Still, it was assumed that the new tax would be siphoned off all French liquors, of which Cognac represented only a nine-per-cent drop in the bucket. But last fall, when the national budget came before parliament, the blow broke over the region with a shock: the full tax brunt was to be borne by Cognac, its southwesterly cousin Armagnac and the Normandy applejack brandy known as Calvados. “Imagine some of our deputies having to vote against the national budget,” bemoans Begouin. “They did it with sobs in their voice.” That move has in turn prompted another sort of Cognac war, not just against the blundering bureaucrats of Paris, but against the producers of the country’s most popular aperitifs, the anisette drinks such as Pernod, which escaped scotch-free, as it were. These days the Cognacais are hinting lessthan-gallant things about the anisette lobby, never forgetting to underline that the drinks were outlawed after the war on suspicions of contributing to alcoholism. “Us, we do no harm to any-

body,” wails one shipper, and the zealous Cognac public relations bureau is careful to tuck into each press kit sheafs of eloquent, if somewhat hazily documented, testimony as to how Cognac can cure everything from premature childbirth to the pain of angina pectoris to the blues.

Government attempts to calm the storm with subsidy offers merely inflamed the fierce sense of local independence. “We don’t want charity,” fumes Begouin. “We just don’t want to be assassinated.” Indeed, it is more

than a small element of local pride that Cognac has helped itself out of its own woes ever since the local forefathers discovered that the mundane white wine pressed from the local grapes might not be able to compete with the elegant Bordeaux bottled to the south, but it could be vastly improved by two distillations.

Almost accidentally they stumbled on the fact that the resulting harsh, colorless eau-de-vie, when left to age in certain oaken casks, would not only lose its edge, it would take on an amber glow and mellow mobility which once inspired Victor Hugo to label it “the drink of the Gods.” It only took a handful of British expatriates named Hennessy and Martell, who set themselves up as shippers on the banks of the Charente in the 17th and 18th centuries, to spread Cognac’s seductions around the globe. Now the Cognacais like to boast that they have contributed the most readily recognizable word of French around the world, not to mention nearly $1 billion (as of last year) to the country’s balance of payments. Nor when the massive British market—a market so influential that designations such as VS (very superior) and VSOP (very superior old pale) were coined for it—began to sag, did they rest on their barrels.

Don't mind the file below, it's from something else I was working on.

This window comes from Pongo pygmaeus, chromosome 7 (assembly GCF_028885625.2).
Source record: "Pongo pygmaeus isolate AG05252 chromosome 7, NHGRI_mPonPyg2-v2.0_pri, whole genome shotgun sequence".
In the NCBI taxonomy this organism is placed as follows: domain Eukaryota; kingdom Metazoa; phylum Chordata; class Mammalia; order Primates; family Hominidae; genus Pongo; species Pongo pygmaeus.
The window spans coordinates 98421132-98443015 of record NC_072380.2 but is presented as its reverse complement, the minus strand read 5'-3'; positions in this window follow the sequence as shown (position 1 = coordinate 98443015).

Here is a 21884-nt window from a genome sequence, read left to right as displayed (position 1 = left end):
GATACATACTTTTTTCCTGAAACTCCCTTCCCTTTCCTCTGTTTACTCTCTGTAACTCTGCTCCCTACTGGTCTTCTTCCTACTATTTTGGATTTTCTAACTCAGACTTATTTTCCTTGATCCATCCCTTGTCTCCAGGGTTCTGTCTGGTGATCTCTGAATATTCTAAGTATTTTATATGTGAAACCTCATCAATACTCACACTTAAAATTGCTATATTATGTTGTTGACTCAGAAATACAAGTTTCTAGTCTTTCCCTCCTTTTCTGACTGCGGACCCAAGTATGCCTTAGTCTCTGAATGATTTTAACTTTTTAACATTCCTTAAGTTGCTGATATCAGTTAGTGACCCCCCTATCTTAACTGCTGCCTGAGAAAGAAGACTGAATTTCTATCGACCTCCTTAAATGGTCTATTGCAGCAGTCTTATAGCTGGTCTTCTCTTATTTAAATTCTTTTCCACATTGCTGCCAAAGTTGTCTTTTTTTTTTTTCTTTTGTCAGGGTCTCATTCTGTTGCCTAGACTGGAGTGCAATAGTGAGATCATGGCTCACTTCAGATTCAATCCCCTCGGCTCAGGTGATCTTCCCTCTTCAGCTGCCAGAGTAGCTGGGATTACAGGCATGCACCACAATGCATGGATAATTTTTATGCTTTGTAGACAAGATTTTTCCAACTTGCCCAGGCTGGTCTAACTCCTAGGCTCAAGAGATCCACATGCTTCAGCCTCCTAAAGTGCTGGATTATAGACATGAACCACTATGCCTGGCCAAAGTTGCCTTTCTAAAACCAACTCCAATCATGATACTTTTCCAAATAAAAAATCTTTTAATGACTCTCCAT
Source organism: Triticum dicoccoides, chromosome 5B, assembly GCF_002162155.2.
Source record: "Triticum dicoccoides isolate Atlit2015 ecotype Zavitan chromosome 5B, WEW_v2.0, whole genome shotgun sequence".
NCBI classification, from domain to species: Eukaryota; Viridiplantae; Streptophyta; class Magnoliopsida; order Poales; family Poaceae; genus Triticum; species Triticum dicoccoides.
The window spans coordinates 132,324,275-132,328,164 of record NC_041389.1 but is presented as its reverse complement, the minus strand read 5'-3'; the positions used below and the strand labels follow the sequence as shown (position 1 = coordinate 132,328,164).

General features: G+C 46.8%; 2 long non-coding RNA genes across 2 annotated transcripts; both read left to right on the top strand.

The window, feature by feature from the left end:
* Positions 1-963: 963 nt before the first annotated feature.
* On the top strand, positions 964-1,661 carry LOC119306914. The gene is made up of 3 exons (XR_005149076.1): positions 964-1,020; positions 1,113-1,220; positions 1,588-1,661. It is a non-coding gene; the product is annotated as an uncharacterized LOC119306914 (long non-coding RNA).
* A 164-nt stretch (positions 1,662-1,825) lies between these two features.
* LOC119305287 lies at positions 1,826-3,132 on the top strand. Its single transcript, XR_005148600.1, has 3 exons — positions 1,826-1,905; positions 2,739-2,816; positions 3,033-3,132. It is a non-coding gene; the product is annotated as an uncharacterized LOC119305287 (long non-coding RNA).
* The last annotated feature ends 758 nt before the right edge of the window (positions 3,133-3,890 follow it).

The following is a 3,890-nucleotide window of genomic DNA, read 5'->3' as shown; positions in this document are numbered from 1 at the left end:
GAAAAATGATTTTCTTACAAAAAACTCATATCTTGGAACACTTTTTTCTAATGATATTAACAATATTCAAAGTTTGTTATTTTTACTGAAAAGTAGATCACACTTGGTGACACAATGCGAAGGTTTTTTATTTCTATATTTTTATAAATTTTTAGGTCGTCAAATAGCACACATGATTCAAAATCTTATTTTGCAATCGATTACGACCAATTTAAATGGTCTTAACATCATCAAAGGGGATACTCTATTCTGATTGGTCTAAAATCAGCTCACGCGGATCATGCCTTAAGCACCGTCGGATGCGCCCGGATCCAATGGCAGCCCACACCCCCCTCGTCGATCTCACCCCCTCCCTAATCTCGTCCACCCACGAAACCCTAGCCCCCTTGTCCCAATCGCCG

Setting up their own slickly oiled marketing and public relations machine, they invaded the United States, which last year became Cognac’s No. 1

customer, quaffing 25 million bottles, and ventured as far afield as Hong Kong where the seven million Chinese down an extraordinary eight million bottles a year, preferably on the rocks as a table wine—a consumption rate that is perhaps spurred on by the Far Eastern belief that Cognac is an aphrodisiac.

In bad years or lean harvests, the Cognac growers organized their own version of social assistance, sharing the crop to keep the region on its feet. Recently, when overproduction threatened to prompt some to grub their vines, they instead decided to use the surplus to launch Pineau, once a private local indulgence, onto the commercial aperitif market and began bottling an unpresuming white table wine called Champerlé. The fact that Cognac has never once cried wolf to the government now leaves an even more bitter taste in the collective mouth. “We’ve always tried to help ourselves,” says Begouin. “And what do we get: a hammer over the head.”

If they seem resigned to accept the first blow which came into effect this spring, they are fighting the second 21per-cent-tax stage—scheduled for next Feb. 1—with uncommon spirits. Statistics already prove their worst fears: March sales fell by 26.9 per cent in France compared to last year. By next year, the tax will have added 23 francs, or nearly $6, to the price of every Cognac bottle sold at home—50 cents to the price of every snifter downed by Frenchmen who see therein an attack on the cherished national ritual of coping with bad news, or even good news, by heading straight for the café to knock back a fine at the zinc counter. “People are already touched,” laments Jacques Hardy, president of Hardy Cognac which depends on the French market for half its sales. “The French market is a mirror for the world market. We can’t have a dead market at home. It’s aberrant.”

Tempers have been temporarily put on simmer while awaiting the outcome of the government commission—a process that has been prolonged thanks to the extended election fever that has been gripping France. Not that the elections themselves haven’t added a new flavor to the Cognac war. The Cognacais are currently raising their glasses in the hope that they have a sympathetic ear in the new president, François Mitterrand, who was, after all, born among their vines 64 years ago and whose brother presides over one of the smaller houses. But the hope is hedged with a certain reserve: in Cognac it is remembered that Mitterrand himself is not much of a drinker, and that his father ended his days selling not Cognac, but vinegar.